RAY SUAREZ: How do you make the decisions about using cholesterol-lowering drugs?

DR. SARAH CLAUSS: Right now, there are guidelines that were published in 1992 and these more recent guidelines, so first to suggest who should get screened, and then there's a specific LDL, or the bad cholesterol type values, that lead us to treat or not treat.

First of all, anyone that comes in with an abnormal LDL cholesterol gets recommendations and treatment, in terms of what they should be eating and the lifestyle modifications that they need to have, and then a sub-select group of those children get treated with medication.

RAY SUAREZ: So, first, you try to modify diet and physical activity and try all of that and, only if that doesn't work, resort to the drugs?

DR. SARAH CLAUSS: Correct. Correct. So the first line of treatment is diet and exercise. Typically, the diet component is undertaken with a nutritionist so that we make sure that the kids receive the nutrients they should, while having a diet low in fats and carbohydrates. And then, if their LDL values are still extremely high, then we start the medications.

Data show statins safe for children

Dr. Sarah Clauss
Pediatric Cardiologist
The kids that we're starting on medications now at age 10 presumably are going to be on cholesterol-lowering medications over a lifetime. We don't have that data, but we have the short-term data to show that it is safe.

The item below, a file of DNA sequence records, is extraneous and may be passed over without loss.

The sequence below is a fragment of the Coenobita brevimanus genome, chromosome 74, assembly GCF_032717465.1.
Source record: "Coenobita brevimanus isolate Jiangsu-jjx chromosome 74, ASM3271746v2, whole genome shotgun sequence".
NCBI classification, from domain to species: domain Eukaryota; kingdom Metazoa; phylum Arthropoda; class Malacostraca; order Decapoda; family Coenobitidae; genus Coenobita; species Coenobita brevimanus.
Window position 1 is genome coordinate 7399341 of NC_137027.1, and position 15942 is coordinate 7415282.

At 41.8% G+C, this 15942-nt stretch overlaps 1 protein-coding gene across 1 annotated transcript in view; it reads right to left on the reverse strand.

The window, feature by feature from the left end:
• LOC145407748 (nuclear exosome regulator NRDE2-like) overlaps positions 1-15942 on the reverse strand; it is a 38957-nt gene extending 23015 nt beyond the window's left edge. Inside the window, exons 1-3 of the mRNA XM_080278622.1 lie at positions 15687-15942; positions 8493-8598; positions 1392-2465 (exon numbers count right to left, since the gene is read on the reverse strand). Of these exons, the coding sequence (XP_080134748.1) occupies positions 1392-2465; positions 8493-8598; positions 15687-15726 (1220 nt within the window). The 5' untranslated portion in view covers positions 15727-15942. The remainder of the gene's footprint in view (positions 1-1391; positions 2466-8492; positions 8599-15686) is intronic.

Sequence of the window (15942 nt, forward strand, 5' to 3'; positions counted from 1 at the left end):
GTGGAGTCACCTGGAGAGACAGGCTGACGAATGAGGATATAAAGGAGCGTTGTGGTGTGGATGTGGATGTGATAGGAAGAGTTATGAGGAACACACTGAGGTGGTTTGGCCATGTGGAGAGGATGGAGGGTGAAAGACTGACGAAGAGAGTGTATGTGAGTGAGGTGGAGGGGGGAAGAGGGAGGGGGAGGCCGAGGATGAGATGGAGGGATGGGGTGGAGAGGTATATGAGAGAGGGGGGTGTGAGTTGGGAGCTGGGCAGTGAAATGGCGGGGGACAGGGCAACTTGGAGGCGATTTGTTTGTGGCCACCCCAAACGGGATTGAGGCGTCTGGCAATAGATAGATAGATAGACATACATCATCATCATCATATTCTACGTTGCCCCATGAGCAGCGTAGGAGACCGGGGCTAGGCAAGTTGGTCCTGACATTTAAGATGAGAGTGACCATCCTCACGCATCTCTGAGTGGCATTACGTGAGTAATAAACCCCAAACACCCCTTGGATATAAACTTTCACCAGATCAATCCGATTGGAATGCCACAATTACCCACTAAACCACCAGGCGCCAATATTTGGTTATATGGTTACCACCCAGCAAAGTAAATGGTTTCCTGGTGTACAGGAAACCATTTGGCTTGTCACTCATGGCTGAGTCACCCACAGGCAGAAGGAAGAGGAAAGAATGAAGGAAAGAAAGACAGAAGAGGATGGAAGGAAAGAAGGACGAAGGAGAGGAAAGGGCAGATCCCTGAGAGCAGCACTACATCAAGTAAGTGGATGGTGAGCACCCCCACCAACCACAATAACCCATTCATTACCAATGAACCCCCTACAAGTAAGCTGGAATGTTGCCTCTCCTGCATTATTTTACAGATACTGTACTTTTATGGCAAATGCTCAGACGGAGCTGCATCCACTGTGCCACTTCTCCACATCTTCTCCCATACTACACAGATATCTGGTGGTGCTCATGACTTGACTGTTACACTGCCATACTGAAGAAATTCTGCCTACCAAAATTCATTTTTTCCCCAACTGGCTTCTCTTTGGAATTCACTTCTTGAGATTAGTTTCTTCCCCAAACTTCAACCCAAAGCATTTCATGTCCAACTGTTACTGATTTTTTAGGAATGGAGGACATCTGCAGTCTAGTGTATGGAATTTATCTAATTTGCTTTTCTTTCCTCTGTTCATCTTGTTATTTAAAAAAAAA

RAY SUAREZ: How do you make the judgment over whether it's better to wait until these changes take effect or whether it's more important to get these numbers down using the drugs?

DR. SARAH CLAUSS: We typically know that diet and lifestyle modifications can take up to six weeks to work, so we'll give that a try first. And we try to make sure that the patients really do make an effort to change their diet and to increase their activity.

If it still doesn't work and their LDL value is greater than 160 milligrams per deciliter, and they have a family history or they have obesity or other risk factors, hypertension, diabetes, we will start medications.

If there's no family history, no risk factors, we let the LDL at this point be 190 milligrams per deciliter before we start medication.

RAY SUAREZ: Is there enough data so that we know how these drugs work in children's bodies?

DR. SARAH CLAUSS: We have data on the statins showing that there is no short-term effect, in terms of their growth velocity or puberty development. Also, there doesn't seem to be any increased risk or difference in the way kids respond, in terms of abnormal liver function tests or muscle enzymes.

So the data suggests that it's very safe to use and efficacious. Certainly there is no long-term data, so the kids that we're starting on medications now at age 10 presumably are going to be on cholesterol-lowering medications over a lifetime.

We don't have that data, but we have the short-term data to show that it is safe.

RAY SUAREZ: Well, do children's bodies metabolize drugs differently from the way adults do?

DR. SARAH CLAUSS: Typically, children's medications are dosed in how many kilograms or how much they weigh. But in the statin drugs, we typically use the low-end dose of what is recommended for adults, and then we can go up from there if we need.

Changes in pediatrics

Dr. Sarah Clauss
Pediatric cardiologist
The thing that's different now is that more and more children are obese and overweight, have high blood pressure, insulin resistance, so a combination of things that make them more at risk for having cardiovascular disease as adults.